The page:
Carbon tax will impact hospitals and patients
April 5, 2019
Global Korean Post
On the third day since the federal government imposed its carbon tax in effect on April 1, 2019, Ontario’s government stands up for patients by fighting against increased costs to public institutions caused by the burdensome federal carbon tax.
Rod Phillips, Minister of the Environment, Conservation and Parks, and Christine Elliott, Deputy Premier and Minister of Health and Long-Term Care, were at Halton Healthcare – Milton District Hospital on April 3rd to talk about how the federal government’s carbon tax will impact local hospitals by increasing heating costs.
“We know that the federal carbon tax will increase the cost to heat your home, fuel your car and feed your family,” said Minister Phillips. “More than this, the carbon tax will also have an effect on the institutions that provide essential and life-saving services to the people of Ontario including hospitals.”
For $27.2 million, Ontario could offer an additional 104,615 MRI operating hours providing scans for an additional 157,000 patients. This amount of money could also fund over 3,300 pacemaker implantations.
“The federal carbon tax will increase operation costs for hospitals in Ontario,” said Elliott. “Hospitals should be able to focus their resources on providing the quality, patient-centred care that Ontarians expect and deserve, and not have to deal with unnecessary rising operational costs. Our government is committed to ensuring money is being directed to front-line services – where it belongs – to improve patient experience, and provide better and connected care.”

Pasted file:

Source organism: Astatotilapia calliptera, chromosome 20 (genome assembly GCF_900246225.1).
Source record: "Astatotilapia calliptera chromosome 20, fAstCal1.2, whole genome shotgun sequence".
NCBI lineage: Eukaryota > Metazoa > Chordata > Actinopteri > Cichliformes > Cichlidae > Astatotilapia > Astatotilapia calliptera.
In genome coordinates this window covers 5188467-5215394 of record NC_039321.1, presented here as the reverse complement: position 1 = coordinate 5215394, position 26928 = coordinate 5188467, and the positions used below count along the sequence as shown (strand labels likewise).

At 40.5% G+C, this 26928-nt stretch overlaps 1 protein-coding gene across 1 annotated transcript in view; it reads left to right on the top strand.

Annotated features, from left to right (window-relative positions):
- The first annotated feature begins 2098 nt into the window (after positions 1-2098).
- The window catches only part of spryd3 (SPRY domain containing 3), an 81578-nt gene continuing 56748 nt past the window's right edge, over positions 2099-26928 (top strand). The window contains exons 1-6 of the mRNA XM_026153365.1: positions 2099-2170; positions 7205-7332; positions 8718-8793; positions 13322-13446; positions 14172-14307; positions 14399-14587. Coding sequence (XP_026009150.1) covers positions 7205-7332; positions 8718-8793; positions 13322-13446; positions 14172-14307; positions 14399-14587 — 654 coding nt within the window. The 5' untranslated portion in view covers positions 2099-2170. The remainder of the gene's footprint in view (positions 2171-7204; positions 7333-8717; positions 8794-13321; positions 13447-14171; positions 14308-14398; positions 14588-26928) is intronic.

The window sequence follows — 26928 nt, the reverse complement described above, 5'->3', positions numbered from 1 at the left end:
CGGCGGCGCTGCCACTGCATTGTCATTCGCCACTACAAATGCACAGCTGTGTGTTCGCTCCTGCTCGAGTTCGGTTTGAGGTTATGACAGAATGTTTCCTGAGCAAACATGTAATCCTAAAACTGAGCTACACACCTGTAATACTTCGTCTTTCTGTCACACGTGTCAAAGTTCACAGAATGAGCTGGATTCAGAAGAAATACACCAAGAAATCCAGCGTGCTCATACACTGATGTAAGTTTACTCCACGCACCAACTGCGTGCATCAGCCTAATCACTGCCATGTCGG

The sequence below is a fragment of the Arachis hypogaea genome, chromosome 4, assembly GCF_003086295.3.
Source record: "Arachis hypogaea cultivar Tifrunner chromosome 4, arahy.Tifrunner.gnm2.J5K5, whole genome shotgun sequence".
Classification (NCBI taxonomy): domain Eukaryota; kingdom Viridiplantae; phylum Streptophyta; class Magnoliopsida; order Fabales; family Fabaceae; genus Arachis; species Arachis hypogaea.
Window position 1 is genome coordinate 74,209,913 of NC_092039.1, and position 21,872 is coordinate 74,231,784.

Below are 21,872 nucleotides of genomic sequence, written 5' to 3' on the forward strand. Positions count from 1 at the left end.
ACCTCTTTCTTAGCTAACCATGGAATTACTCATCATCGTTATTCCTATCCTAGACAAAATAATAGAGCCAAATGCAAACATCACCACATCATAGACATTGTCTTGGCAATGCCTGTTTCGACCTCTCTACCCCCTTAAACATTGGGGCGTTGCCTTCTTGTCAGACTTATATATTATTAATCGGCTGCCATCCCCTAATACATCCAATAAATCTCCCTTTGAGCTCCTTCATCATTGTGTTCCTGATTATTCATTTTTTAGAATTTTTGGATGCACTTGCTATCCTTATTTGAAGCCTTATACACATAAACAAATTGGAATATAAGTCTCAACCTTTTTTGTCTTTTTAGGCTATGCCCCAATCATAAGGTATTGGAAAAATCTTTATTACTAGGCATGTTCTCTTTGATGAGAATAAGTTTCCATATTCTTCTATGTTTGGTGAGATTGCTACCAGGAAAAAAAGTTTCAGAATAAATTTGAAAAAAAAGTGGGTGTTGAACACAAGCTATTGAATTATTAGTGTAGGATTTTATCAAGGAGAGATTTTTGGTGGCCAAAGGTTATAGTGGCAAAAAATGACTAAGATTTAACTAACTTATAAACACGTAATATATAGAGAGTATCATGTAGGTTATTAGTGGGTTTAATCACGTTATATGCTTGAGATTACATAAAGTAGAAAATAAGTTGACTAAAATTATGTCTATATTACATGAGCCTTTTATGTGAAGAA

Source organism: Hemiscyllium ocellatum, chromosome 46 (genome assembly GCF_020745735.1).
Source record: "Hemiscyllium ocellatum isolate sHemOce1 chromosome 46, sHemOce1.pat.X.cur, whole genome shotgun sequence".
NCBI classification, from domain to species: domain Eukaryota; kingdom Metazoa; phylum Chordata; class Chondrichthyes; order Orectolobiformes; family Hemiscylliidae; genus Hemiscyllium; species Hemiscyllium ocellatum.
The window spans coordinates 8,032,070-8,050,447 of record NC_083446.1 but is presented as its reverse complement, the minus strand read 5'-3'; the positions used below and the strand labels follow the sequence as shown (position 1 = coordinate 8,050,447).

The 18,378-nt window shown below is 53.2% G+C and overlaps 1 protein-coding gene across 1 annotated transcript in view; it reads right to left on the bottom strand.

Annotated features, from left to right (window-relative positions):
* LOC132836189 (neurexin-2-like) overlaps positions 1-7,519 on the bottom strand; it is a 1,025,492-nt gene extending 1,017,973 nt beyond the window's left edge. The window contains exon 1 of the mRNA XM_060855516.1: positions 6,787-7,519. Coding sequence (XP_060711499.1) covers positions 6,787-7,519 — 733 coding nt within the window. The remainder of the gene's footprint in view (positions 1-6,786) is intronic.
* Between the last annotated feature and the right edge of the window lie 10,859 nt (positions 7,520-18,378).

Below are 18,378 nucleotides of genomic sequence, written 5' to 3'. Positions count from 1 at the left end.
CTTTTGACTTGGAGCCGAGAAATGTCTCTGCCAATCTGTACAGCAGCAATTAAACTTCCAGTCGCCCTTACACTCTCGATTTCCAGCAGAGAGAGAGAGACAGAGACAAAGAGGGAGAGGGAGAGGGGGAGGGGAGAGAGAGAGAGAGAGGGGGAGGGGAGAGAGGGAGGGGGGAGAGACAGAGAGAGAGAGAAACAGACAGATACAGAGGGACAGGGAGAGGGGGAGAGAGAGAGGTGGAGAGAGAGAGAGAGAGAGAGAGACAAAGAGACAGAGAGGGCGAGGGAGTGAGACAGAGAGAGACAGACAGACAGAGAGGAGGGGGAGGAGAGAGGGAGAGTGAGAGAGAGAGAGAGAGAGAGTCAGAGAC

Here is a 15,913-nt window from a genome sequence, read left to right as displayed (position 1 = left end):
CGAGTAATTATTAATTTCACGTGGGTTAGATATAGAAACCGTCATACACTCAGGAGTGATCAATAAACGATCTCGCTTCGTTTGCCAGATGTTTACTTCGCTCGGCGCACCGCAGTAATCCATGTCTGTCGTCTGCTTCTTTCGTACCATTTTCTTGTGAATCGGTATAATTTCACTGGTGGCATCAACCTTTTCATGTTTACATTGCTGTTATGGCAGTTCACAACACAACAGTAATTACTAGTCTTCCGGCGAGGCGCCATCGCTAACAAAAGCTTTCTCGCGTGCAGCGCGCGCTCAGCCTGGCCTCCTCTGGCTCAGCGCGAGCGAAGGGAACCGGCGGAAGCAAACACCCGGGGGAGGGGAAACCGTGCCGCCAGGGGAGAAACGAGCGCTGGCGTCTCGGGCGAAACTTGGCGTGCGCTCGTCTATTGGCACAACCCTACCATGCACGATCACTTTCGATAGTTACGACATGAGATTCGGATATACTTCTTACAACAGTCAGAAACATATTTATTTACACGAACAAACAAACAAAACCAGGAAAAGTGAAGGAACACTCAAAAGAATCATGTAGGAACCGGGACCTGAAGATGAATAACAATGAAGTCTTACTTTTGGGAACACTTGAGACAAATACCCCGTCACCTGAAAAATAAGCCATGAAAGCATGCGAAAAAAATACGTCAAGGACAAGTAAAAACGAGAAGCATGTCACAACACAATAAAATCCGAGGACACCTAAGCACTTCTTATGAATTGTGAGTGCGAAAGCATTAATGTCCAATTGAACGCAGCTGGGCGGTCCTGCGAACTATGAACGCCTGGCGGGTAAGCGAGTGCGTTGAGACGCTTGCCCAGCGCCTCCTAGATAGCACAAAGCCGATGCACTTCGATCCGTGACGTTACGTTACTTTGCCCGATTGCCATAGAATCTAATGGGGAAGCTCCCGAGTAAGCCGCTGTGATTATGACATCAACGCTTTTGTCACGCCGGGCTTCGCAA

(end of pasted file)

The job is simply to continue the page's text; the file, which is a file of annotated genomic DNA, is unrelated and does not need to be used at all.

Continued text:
The government remains committed to fighting the federal government’s plan to impose a carbon tax on the people of Ontario.
On the same day, Minister Elliott highlighted the centre of the new integrated health care system.
Ontario Health Teams are a new model to integrate care and funding that will enable patients, families, communities and providers to better work together.
“With Ontario Health Teams, health care providers and organizations will have the support they need to develop better coordinated care for patients, families and caregivers.”
If legislation passes, Ontario Health Teams would connect health care providers and services around patients and families in the community. It would take several years for Ontario Health Teams to be fully operational across the province.